While this question may also seem like an extension of the Common Application, the admissions are trying to create a wholesome picture of you, so use this essay to go in depth about your intellectual passions and why you want to pursue what you want to pursue. This is an ideal “Why major” question, so make sure to also address why you are qualified to pursue your first and second choice majors, and why you want to study these subjects at USC in specific. Even if your essay seems conventional or boring, that’s fine – this prompt is straightforward, and you don’t want to leave admissions more confused about your academic interests with an unnecessarily complex narrative. You can even give a little background, or approach this essay somewhat from a “Why school” style, but there’s no need to do something too fancy. Just remember to be precise about what you are interested in, why you are passionate about that, and why you are meant to study this at USC.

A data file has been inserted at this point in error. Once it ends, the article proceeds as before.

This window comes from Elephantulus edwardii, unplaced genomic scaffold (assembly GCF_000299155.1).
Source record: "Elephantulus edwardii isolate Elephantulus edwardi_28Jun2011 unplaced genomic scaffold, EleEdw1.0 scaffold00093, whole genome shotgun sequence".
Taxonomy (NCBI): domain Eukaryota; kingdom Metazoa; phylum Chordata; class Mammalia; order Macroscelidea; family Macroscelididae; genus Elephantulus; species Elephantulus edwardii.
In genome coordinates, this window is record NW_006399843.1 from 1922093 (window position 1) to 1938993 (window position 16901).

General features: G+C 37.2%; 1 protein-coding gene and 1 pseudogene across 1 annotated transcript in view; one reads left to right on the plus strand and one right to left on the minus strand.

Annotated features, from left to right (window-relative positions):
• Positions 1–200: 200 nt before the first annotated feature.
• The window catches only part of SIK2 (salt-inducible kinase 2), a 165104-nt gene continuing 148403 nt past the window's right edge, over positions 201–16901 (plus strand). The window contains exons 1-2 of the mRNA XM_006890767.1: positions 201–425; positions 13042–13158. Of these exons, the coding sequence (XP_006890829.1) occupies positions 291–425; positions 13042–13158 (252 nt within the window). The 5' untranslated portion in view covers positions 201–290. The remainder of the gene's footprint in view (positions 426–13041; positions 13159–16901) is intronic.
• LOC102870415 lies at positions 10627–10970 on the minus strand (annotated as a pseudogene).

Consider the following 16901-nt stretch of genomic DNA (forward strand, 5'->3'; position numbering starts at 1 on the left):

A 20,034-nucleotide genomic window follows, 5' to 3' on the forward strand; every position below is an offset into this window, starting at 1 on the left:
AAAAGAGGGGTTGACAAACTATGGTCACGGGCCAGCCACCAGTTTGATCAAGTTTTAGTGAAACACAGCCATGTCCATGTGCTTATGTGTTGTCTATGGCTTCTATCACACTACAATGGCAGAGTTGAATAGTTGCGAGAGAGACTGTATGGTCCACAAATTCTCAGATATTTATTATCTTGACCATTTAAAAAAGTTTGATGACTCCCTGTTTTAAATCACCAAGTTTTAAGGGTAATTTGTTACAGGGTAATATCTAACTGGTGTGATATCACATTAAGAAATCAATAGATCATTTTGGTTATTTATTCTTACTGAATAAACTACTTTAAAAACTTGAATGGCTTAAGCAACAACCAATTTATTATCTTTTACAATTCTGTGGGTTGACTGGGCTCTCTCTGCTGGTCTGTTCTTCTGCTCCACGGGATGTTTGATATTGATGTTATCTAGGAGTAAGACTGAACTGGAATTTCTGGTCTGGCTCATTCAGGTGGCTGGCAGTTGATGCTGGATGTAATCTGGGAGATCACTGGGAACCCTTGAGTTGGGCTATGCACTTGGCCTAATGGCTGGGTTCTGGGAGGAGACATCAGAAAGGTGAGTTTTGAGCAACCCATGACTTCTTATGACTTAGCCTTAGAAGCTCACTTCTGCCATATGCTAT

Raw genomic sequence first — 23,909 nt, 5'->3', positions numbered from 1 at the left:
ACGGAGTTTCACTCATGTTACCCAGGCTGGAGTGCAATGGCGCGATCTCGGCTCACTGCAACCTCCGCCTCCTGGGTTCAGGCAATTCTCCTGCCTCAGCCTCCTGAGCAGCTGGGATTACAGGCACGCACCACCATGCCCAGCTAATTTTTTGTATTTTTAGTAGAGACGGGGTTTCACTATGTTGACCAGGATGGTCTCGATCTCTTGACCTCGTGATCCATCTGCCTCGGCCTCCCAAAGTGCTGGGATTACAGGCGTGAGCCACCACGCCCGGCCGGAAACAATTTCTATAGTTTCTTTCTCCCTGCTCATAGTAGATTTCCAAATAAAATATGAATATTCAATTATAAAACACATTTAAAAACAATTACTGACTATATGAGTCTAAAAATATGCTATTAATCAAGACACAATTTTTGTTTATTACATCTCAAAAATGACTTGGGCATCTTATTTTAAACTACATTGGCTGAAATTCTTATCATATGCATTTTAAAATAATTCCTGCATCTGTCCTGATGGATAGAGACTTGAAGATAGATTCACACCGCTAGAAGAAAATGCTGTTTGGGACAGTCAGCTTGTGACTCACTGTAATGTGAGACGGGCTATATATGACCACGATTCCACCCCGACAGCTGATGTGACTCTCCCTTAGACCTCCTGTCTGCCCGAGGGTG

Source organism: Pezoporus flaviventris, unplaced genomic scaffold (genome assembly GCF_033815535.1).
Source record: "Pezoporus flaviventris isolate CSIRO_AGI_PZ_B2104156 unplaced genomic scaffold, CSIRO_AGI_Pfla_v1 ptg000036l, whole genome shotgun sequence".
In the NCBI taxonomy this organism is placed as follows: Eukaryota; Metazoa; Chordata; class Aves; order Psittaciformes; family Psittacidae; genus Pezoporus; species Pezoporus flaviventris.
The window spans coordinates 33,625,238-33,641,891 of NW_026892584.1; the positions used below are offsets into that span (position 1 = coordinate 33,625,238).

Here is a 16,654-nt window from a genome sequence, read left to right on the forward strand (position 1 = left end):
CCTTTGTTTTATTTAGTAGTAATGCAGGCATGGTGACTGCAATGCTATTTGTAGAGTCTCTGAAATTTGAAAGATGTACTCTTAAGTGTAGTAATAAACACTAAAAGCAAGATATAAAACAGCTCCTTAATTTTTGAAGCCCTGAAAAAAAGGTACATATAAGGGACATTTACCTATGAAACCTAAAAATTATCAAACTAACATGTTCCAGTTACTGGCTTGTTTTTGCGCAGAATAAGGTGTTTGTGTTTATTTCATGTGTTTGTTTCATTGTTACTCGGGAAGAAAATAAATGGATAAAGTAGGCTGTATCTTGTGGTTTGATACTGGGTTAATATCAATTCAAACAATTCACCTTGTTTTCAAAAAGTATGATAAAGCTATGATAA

If you plan on applying to the School of Engineering:
How do you plan to use your engineering degree to benefit society? (250 word limit)